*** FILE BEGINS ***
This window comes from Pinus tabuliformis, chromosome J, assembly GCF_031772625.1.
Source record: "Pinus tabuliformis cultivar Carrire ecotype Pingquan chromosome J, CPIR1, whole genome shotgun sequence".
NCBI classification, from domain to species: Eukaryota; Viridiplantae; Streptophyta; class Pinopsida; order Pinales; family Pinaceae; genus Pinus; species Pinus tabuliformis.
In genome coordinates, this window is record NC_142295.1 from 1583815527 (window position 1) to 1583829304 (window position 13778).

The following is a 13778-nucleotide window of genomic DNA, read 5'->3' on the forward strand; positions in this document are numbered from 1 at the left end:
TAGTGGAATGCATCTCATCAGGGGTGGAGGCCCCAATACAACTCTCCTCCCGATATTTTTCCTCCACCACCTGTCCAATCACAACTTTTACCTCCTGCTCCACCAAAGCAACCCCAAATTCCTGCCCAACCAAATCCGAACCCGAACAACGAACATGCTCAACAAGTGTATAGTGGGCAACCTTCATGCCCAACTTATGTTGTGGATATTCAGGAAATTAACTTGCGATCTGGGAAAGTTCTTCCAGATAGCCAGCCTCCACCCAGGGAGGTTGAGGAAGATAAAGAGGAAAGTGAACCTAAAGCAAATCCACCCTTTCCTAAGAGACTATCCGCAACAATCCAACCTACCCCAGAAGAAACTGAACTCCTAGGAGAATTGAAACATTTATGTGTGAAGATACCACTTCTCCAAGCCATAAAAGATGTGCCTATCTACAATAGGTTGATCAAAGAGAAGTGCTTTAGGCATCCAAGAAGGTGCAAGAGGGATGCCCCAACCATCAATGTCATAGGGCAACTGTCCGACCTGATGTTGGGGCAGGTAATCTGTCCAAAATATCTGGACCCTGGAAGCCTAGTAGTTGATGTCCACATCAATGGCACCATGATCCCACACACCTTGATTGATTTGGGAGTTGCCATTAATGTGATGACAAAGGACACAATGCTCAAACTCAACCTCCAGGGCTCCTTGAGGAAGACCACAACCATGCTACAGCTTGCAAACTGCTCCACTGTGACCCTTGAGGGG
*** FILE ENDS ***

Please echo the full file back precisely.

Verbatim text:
This window comes from Pinus tabuliformis, chromosome J, assembly GCF_031772625.1.
Source record: "Pinus tabuliformis cultivar Carrire ecotype Pingquan chromosome J, CPIR1, whole genome shotgun sequence".
NCBI classification, from domain to species: Eukaryota; Viridiplantae; Streptophyta; class Pinopsida; order Pinales; family Pinaceae; genus Pinus; species Pinus tabuliformis.
In genome coordinates, this window is record NC_142295.1 from 1583815527 (window position 1) to 1583829304 (window position 13778).

The following is a 13778-nucleotide window of genomic DNA, read 5'->3' on the forward strand; positions in this document are numbered from 1 at the left end:
TAGTGGAATGCATCTCATCAGGGGTGGAGGCCCCAATACAACTCTCCTCCCGATATTTTTCCTCCACCACCTGTCCAATCACAACTTTTACCTCCTGCTCCACCAAAGCAACCCCAAATTCCTGCCCAACCAAATCCGAACCCGAACAACGAACATGCTCAACAAGTGTATAGTGGGCAACCTTCATGCCCAACTTATGTTGTGGATATTCAGGAAATTAACTTGCGATCTGGGAAAGTTCTTCCAGATAGCCAGCCTCCACCCAGGGAGGTTGAGGAAGATAAAGAGGAAAGTGAACCTAAAGCAAATCCACCCTTTCCTAAGAGACTATCCGCAACAATCCAACCTACCCCAGAAGAAACTGAACTCCTAGGAGAATTGAAACATTTATGTGTGAAGATACCACTTCTCCAAGCCATAAAAGATGTGCCTATCTACAATAGGTTGATCAAAGAGAAGTGCTTTAGGCATCCAAGAAGGTGCAAGAGGGATGCCCCAACCATCAATGTCATAGGGCAACTGTCCGACCTGATGTTGGGGCAGGTAATCTGTCCAAAATATCTGGACCCTGGAAGCCTAGTAGTTGATGTCCACATCAATGGCACCATGATCCCACACACCTTGATTGATTTGGGAGTTGCCATTAATGTGATGACAAAGGACACAATGCTCAAACTCAACCTCCAGGGCTCCTTGAGGAAGACCACAACCATGCTACAGCTTGCAAACTGCTCCACTGTGACCCTTGAGGGG